Acquire Infrastructure: Web Services

Adversaries may register for web services that can be used during targeting. A variety of popular websites exist for adversaries to register for a web-based service that can be abused during later stages of the adversary lifecycle, such as during Command and Control (Web Service), Exfiltration Over Web Service, or Phishing. Using common services, such as those offered by Google or Twitter, makes it easier for adversaries to hide in expected noise. By utilizing a web service, adversaries can make it difficult to physically tie back operations to them.

ID: T1583.006
Sub-technique of:  T1583
Platforms: PRE
Contributors: Dor Edry, Microsoft
Version: 1.2
Created: 01 October 2020
Last Modified: 12 April 2023

Procedure Examples

ID Name Description
G0025 APT17

APT17 has created profile pages in Microsoft TechNet that were used as C2 infrastructure.[1]

G0007 APT28

APT28 has used newly-created Blogspot pages for credential harvesting operations.[2]

G0016 APT29

APT29 has registered algorithmically generated Twitter handles that are used for C2 by malware, such as HAMMERTOSS. APT29 has also used legitimate web services such as Dropbox and Constant Contact in their operations.[3][4]

G0050 APT32

APT32 has set up Dropbox, Amazon S3, and Google Drive to host malicious downloads.[5]

G0142 Confucius

Confucius has obtained cloud storage service accounts to host stolen data.[6]

G1006 Earth Lusca

Earth Lusca has established GitHub accounts to host their malware.[7]


HAFNIUM has acquired web services for use in C2 and exfiltration.[8]

G0136 IndigoZebra

IndigoZebra created Dropbox accounts for their operations.[9][10]

G0094 Kimsuky

Kimsuky has hosted content used for targeting efforts via web services such as Blogspot.[11]

G0032 Lazarus Group

Lazarus Group has hosted malicious downloads on Github.[12]

G0140 LazyScripter

LazyScripter has established GitHub accounts to host its toolsets.[13]

G0059 Magic Hound

Magic Hound has acquired Amazon S3 buckets to use in C2.[14]

G0069 MuddyWater

MuddyWater has used file sharing services including OneHub to distribute tools.[15][16]

C0022 Operation Dream Job

During Operation Dream Job, Lazarus Group used file hosting services like DropBox and OneDrive.[17]

C0013 Operation Sharpshooter

For Operation Sharpshooter, the threat actors used Dropbox to host lure documents and their first-stage downloader.[18]


POLONIUM has created and used legitimate Microsoft OneDrive accounts for their operations.[19]

G0010 Turla

Turla has created web accounts including Dropbox and GitHub for C2 and document exfiltration.[20]


ZIRCONIUM has used GitHub to host malware linked in spearphishing e-mails.[21][22]


ID Mitigation Description
M1056 Pre-compromise

This technique cannot be easily mitigated with preventive controls since it is based on behaviors performed outside of the scope of enterprise defenses and controls.


ID Data Source Data Component Detects
DS0035 Internet Scan Response Content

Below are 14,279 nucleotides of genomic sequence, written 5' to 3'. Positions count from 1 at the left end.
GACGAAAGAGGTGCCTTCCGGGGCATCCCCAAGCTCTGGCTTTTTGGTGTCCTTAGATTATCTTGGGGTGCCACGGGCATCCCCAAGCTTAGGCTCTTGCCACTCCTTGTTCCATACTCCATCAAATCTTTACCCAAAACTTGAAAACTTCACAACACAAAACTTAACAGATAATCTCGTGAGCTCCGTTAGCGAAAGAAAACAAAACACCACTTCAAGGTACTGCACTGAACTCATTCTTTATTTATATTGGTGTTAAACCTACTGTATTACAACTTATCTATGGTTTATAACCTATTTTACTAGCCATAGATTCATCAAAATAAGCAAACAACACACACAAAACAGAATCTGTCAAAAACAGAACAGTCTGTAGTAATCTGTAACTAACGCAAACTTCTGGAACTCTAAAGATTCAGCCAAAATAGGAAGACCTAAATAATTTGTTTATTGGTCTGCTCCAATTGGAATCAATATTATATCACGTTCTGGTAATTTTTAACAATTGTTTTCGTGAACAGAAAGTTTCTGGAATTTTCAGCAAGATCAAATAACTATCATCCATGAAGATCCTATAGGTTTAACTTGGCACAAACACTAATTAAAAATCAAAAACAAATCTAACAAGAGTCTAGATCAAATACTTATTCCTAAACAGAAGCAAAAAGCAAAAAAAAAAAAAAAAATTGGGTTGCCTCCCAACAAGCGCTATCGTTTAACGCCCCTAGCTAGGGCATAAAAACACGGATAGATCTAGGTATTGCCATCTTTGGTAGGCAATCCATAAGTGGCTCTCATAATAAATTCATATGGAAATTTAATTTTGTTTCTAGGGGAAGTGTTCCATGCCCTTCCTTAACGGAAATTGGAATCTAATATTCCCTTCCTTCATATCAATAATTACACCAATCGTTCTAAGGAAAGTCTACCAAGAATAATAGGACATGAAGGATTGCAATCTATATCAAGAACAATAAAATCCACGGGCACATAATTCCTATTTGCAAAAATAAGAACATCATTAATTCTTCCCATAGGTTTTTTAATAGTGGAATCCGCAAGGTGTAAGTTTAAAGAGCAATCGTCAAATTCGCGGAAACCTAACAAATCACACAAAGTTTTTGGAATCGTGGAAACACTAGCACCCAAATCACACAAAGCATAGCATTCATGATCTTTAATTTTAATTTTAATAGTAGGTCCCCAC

Once adversaries leverage the web service as infrastructure (ex: for command and control), it may be possible to look for unique characteristics associated with adversary software, if known.[23] Much of this activity will take place outside the visibility of the target organization, making detection of this behavior difficult. Detection efforts may be focused on related stages of the adversary lifecycle, such as during Command and Control (Web Service) or Exfiltration Over Web Service.


  1. FireEye Labs/FireEye Threat Intelligence. (2015, May 14). Hiding in Plain Sight: FireEye and Microsoft Expose Obfuscation Tactic. Retrieved January 22, 2016.
  2. Huntley, S. (2022, March 7). An update on the threat landscape. Retrieved March 16, 2022.
  3. FireEye Labs. (2015, July). HAMMERTOSS: Stealthy Tactics Define a Russian Cyber Threat Group. Retrieved September 17, 2015.
  4. Microsoft Threat Intelligence Center (MSTIC). (2021, May 27). New sophisticated email-based attack from NOBELIUM. Retrieved May 28, 2021.
  5. Adair, S. and Lancaster, T. (2020, November 6). OceanLotus: Extending Cyber Espionage Operations Through Fake Websites. Retrieved November 20, 2020.
  6. Lunghi, D and Horejsi, J. (2018, February 13). Deciphering Confucius: A Look at the Group's Cyberespionage Operations. Retrieved December 26, 2021.
  7. Chen, J., et al. (2022). Delving Deep: An Analysis of Earth Lusca’s Operations. Retrieved July 1, 2022.
  8. MSTIC. (2021, March 2). HAFNIUM targeting Exchange Servers with 0-day exploits. Retrieved March 3, 2021.
  9. Lakshmanan, R.. (2021, July 1). IndigoZebra APT Hacking Campaign Targets the Afghan Government. Retrieved September 24, 2021.
  10. CheckPoint Research. (2021, July 1). IndigoZebra APT continues to attack Central Asia with evolving tools. Retrieved September 24, 2021.
  11. An, J and Malhotra, A. (2021, November 10). North Korean attackers use malicious blogs to deliver malware to high-profile South Korean targets. Retrieved December 29, 2021.
  12. Cybersecurity and Infrastructure Security Agency. (2021, February 21). AppleJeus: Analysis of North Korea’s Cryptocurrency Malware. Retrieved March 1, 2021.